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Homer, The Odyssey (ed. Samuel Butler, Based on public domain edition, revised by Timothy Power and Gregory Nagy.) 14 0 Browse Search
Homer, Odyssey 12 0 Browse Search
Harper's Encyclopedia of United States History (ed. Benson Lossing) 7 7 Browse Search
Emilio, Luis F., History of the Fifty-Fourth Regiment of Massachusetts Volunteer Infantry , 1863-1865 3 3 Browse Search
Rebellion Record: a Diary of American Events, Diary from December 17, 1860 - April 30, 1864 (ed. Frank Moore) 3 3 Browse Search
Plato, Hippias Major, Hippias Minor, Ion, Menexenus, Cleitophon, Timaeus, Critias, Minos, Epinomis 2 0 Browse Search
Isaac O. Best, History of the 121st New York State Infantry 2 2 Browse Search
Elizabeth Cary Agassiz, Louis Agassiz: his life and correspondence, third edition 2 2 Browse Search
Plato, Republic 2 0 Browse Search
Euripides, The Trojan Women (ed. E. P. Coleridge) 2 0 Browse Search
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Browsing named entities in Elizabeth Cary Agassiz, Louis Agassiz: his life and correspondence, third edition. You can also browse the collection for Ithaca (New York, United States) or search for Ithaca (New York, United States) in all documents.

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Elizabeth Cary Agassiz, Louis Agassiz: his life and correspondence, third edition, Chapter 21: 1865-1868: Aet. 58-61. (search)
l, and down the Mississippi, turning off through Kansas to the eastern branch of the Pacific Railroad, at the terminus of which they were to meet General Sherman with ambulances and an escort for conveyance across the country to the Union Pacific Railroad, returning then by Denver, Utah, and Omaha, and across the State of Iowa to the Mississippi once more. This journey was of great interest to Agassiz, and its scientific value was heightened by a subsequent stay of nearly two months at Ithaca, N. Y., on his return. Cornell University was then just opened at Ithaca, and he had accepted an appointment as non-resident professor, with the responsibility of delivering annually a course of lectures on various subjects of natural history. New efforts in behalf of education always attracted him, and this drew him with an even stronger magnet than usual, involving as it did an untried experiment—the attempt, namely, to combine the artisan with the student, manual labor with intellectual wo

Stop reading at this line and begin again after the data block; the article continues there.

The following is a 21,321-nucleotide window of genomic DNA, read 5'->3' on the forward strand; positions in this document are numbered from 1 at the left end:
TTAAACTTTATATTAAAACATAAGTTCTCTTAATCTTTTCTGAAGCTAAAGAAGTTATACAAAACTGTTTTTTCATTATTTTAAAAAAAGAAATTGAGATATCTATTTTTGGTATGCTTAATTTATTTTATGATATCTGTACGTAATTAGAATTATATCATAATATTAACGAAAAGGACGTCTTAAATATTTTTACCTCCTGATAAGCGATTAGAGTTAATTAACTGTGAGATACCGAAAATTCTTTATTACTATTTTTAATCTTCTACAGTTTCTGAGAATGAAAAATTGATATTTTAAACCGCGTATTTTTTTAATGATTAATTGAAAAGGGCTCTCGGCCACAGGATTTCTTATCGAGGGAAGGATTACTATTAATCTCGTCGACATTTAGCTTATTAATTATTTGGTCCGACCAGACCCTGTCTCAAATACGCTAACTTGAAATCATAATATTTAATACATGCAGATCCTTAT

n and economy, 267, 270; discourages glacial work, 267; opposes glacial theory, 268, 344, 345, 347; on works on Fossil and Freshwater fishes, 313-314; on his own works, 315; later views on glacial theory, 315; farewell words to Agassiz, 400. Humboldt, centennial, 674. Humboldt. scholarship, 676. Humboldt, William von, letter concerning his death, from his brother, 253. I. Iberians, 503. Ibicuhy, the, 687. Indian Reach, 745. Invertebrates, relations of, 488,490. Ithaca, N. Y., 672. J. Jackson, C. T., 437. Johnson, P. C., 692, 750. K. Kentucky, fishes of, 523. Kobell, 150, 643. Koch, the botanist, 72.. L. Labyrinthodon, 360. Lackawanna cove, 745. Lake Superior, excursion to, 463; glacial phenomena, 464; local geology, 465; fauna, 465. Lake Superior, Narrative of, 466. Lakes in New York, origin of, 663. Lausanne, Agassiz at the college of, 15. Lausanne, invitation to, 280. Lava bed in Albemarle island, 761. Lawrenc